Quote from mmarqua4
I am wondering what the differences in RN and BSN are. I am in the process of deciding to get my RN or go all out and get my BSN. Is there a big difference in pay for BSN, or do (small towns) just want nurses, not depending on length of school?!
Thanks so much!
What everyone else said, pretty much sums it up.
Both programs adequately prepare you for entry level bedside nursing, however, expanding your degree will open the door to more opportunities further along in your career if you chose to leave bedside nursing.
I chose the ADN route for various reasons; length of program, proximity to where I live, cost of tuition, etc. It was the best choice for me. I now work as an RN, and I am starting an RN-BSN program online this fall so that I can continue on to get my Master's degree.
As another poster said, there are differences in an ADN program and a BSN program. Just the same there are differences in 2 different BSN programs, or two different ADN programs. Whether the BSN better prepares you for entry level bedside nursing is a question that always brings a hot debate...so if you are interested I'm sure you can search for a million threads that involve that discussion! LOL.
I can tell you a little about my program, which I feel more than adequately prepared me to be a safe and competent bedside nurse...of course, as I said previously, programs vary greatly. The best solution is to check into specific programs in your area and their requirements.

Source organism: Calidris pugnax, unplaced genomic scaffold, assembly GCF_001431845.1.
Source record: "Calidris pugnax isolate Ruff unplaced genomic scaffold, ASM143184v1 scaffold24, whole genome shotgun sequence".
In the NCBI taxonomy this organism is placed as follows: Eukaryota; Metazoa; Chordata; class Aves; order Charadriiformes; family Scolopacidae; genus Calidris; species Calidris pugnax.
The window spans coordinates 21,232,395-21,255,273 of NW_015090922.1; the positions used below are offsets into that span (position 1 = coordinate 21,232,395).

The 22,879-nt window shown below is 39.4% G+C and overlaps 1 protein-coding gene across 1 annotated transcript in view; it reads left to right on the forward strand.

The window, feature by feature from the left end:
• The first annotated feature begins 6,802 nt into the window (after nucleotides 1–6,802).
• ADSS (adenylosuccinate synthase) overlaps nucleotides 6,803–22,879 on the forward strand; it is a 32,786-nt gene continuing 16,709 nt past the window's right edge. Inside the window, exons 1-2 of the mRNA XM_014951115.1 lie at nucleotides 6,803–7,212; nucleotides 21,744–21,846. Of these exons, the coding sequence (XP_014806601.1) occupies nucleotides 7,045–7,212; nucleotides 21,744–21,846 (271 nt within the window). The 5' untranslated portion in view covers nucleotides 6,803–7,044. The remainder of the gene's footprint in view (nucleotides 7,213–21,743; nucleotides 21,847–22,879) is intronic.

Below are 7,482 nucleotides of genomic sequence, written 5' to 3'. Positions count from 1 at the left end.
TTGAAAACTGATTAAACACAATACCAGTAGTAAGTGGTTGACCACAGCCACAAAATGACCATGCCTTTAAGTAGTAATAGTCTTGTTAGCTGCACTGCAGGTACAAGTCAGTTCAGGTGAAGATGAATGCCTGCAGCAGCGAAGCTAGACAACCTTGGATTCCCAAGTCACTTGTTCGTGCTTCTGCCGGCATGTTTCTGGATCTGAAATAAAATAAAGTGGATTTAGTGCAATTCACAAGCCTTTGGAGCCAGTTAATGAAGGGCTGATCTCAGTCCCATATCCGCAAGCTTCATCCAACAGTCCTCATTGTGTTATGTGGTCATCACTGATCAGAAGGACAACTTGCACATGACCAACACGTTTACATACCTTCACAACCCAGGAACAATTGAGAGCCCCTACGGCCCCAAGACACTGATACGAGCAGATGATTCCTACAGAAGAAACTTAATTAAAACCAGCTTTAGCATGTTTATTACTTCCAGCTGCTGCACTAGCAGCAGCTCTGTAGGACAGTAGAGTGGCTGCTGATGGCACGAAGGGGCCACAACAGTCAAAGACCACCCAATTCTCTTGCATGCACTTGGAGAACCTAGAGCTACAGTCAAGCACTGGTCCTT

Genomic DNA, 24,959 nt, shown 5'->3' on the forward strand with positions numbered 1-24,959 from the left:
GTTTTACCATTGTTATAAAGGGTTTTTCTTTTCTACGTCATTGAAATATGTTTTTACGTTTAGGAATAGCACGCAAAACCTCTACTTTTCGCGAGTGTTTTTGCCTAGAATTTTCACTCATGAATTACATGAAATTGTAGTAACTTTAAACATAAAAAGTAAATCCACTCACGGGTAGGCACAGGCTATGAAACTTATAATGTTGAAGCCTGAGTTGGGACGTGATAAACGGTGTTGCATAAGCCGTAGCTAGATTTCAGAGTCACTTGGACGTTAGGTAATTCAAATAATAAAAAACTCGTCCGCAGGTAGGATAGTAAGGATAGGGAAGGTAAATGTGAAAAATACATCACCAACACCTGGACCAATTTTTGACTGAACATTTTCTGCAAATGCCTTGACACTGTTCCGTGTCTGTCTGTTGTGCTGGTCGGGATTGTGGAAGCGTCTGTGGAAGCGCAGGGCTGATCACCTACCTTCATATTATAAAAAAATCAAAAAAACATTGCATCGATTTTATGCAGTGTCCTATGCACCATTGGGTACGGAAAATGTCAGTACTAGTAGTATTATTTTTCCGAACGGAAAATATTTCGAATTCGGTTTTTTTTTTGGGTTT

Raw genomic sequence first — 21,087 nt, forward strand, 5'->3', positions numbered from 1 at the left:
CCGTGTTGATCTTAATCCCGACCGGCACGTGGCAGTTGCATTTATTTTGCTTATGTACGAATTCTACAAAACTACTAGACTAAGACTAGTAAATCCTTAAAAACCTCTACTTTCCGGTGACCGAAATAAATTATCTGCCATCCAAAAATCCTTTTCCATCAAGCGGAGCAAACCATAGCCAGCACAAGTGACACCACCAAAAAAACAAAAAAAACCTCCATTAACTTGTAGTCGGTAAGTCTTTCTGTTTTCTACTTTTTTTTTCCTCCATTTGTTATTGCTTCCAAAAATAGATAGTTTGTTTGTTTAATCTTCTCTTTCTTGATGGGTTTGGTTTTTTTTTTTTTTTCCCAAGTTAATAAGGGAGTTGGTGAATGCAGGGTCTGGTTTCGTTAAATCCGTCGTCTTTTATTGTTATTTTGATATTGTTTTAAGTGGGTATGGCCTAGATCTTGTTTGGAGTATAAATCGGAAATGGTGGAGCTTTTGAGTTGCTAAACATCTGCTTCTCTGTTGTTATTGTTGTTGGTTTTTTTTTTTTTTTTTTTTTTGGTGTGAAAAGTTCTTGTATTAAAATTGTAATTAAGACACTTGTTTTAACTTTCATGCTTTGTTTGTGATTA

My program was a four semester program. First semester...fundamentals (7 credit hours) and pharmacology (2), second sem...Med-Surg I (9),third sem... OB (4)/Peds (4), fourth sem...Psych (4)/Adv Med Surg (4) and Nursing Trends (2). Other core courses specific to the program included A&P I and II, Microbiology, Human Growth and Development, Psychology I, and College Algebra. Other core courses specific for college graduation included English I & II, Fine Arts, and several Humanities and Social Science electives. I also completed all my BSN pre-req's during the program, with the exception of Chemistry. In addition, I joined the student nurses association which also added to my nursing education. Each nursing course was very thorough in Pathophys/Diagnostic Findings/Nursing Assessment
and Intervention. We were in clinicals usually about 12 hours a week for 10-12 weeks each semester, and we had various research papers, essays, community projects, computer assignments, group projects, and the dreaded "careplans" to complete. I successfully completed all requirements for my program plus most of my BSN pre-req's in two years without having to repeat anything. It was very intense, however, I feel that I chose a great program that prepared me for the NCLEX and bedside nursing.
I can not stress how important it is to look into each specific program! Look at NCLEX pass rates, accreditation (sp?), transferrability of credits, demand on your time, failure rate, and cost of program. Good luck!